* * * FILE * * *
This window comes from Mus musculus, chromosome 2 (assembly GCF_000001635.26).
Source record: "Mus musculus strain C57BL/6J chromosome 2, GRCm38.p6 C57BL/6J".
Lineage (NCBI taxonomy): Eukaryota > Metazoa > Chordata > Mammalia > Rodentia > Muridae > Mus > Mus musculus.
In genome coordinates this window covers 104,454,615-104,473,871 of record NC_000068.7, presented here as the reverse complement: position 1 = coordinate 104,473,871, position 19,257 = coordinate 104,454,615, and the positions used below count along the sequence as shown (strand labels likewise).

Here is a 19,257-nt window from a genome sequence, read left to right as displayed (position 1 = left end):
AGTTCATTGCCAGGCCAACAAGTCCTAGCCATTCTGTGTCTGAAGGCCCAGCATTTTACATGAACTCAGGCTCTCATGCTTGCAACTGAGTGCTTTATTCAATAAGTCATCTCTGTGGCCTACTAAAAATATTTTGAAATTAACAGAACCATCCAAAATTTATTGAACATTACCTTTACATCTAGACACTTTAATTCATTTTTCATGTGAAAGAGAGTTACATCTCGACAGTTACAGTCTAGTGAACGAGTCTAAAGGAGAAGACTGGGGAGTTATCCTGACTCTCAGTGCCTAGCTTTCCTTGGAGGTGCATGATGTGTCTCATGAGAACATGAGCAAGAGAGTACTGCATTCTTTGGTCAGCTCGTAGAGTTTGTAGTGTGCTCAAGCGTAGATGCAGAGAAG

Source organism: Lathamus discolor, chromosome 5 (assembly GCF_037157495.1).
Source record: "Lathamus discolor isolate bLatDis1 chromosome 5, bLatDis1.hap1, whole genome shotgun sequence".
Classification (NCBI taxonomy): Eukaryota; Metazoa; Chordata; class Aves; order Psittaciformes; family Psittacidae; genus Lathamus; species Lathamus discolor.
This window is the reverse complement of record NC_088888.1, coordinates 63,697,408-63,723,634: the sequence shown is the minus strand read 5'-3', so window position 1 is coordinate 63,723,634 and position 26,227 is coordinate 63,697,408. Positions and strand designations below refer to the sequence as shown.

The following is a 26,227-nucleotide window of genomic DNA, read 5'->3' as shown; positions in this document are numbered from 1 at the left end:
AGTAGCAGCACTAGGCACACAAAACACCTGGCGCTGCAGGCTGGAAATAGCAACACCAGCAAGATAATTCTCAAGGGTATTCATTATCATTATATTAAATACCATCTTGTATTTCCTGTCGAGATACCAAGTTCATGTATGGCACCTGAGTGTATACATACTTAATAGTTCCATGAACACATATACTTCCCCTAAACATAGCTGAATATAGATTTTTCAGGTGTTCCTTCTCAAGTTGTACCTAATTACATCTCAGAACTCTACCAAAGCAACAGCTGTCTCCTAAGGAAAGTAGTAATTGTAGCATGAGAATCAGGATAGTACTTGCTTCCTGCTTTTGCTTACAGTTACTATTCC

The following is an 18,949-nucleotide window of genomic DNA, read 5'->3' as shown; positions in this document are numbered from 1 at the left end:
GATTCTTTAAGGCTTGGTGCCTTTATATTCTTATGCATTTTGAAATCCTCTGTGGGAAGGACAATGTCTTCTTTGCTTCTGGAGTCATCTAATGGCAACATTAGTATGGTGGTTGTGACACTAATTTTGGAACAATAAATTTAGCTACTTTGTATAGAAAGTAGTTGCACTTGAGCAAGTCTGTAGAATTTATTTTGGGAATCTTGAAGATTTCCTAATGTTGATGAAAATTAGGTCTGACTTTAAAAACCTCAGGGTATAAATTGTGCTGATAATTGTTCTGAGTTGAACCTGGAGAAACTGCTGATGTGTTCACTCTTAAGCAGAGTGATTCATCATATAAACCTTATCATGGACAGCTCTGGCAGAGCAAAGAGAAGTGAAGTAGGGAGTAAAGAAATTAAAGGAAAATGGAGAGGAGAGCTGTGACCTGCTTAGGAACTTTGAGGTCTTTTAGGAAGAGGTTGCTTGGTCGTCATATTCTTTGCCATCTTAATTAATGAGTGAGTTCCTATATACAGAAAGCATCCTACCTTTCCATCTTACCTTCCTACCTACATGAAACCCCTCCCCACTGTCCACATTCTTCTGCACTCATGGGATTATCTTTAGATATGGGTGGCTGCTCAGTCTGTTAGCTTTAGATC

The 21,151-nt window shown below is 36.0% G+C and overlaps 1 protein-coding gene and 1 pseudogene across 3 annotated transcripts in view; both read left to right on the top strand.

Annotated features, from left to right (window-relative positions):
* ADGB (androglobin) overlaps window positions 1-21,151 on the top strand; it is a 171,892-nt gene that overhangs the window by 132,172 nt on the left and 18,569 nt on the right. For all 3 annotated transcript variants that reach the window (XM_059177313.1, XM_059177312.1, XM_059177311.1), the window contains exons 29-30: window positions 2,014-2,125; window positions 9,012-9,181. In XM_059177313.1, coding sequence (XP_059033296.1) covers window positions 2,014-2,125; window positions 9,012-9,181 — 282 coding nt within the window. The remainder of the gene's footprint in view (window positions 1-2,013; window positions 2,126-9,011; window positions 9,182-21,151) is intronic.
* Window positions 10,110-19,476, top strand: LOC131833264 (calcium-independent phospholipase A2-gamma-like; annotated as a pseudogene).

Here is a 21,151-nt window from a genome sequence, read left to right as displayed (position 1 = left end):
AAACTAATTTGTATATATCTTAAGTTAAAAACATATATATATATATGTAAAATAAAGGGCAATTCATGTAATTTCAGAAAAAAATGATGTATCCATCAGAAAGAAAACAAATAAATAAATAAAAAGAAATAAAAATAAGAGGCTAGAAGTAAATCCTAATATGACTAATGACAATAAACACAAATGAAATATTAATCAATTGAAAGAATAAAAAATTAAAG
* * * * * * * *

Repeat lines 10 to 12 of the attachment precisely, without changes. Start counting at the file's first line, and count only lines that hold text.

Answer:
This window is the reverse complement of record NC_088888.1, coordinates 63,697,408-63,723,634: the sequence shown is the minus strand read 5'-3', so window position 1 is coordinate 63,723,634 and position 26,227 is coordinate 63,697,408. Positions and strand designations below refer to the sequence as shown.

The following is a 26,227-nucleotide window of genomic DNA, read 5'->3' as shown; positions in this document are numbered from 1 at the left end:
AGTAGCAGCACTAGGCACACAAAACACCTGGCGCTGCAGGCTGGAAATAGCAACACCAGCAAGATAATTCTCAAGGGTATTCATTATCATTATATTAAATACCATCTTGTATTTCCTGTCGAGATACCAAGTTCATGTATGGCACCTGAGTGTATACATACTTAATAGTTCCATGAACACATATACTTCCCCTAAACATAGCTGAATATAGATTTTTCAGGTGTTCCTTCTCAAGTTGTACCTAATTACATCTCAGAACTCTACCAAAGCAACAGCTGTCTCCTAAGGAAAGTAGTAATTGTAGCATGAGAATCAGGATAGTACTTGCTTCCTGCTTTTGCTTACAGTTACTATTCC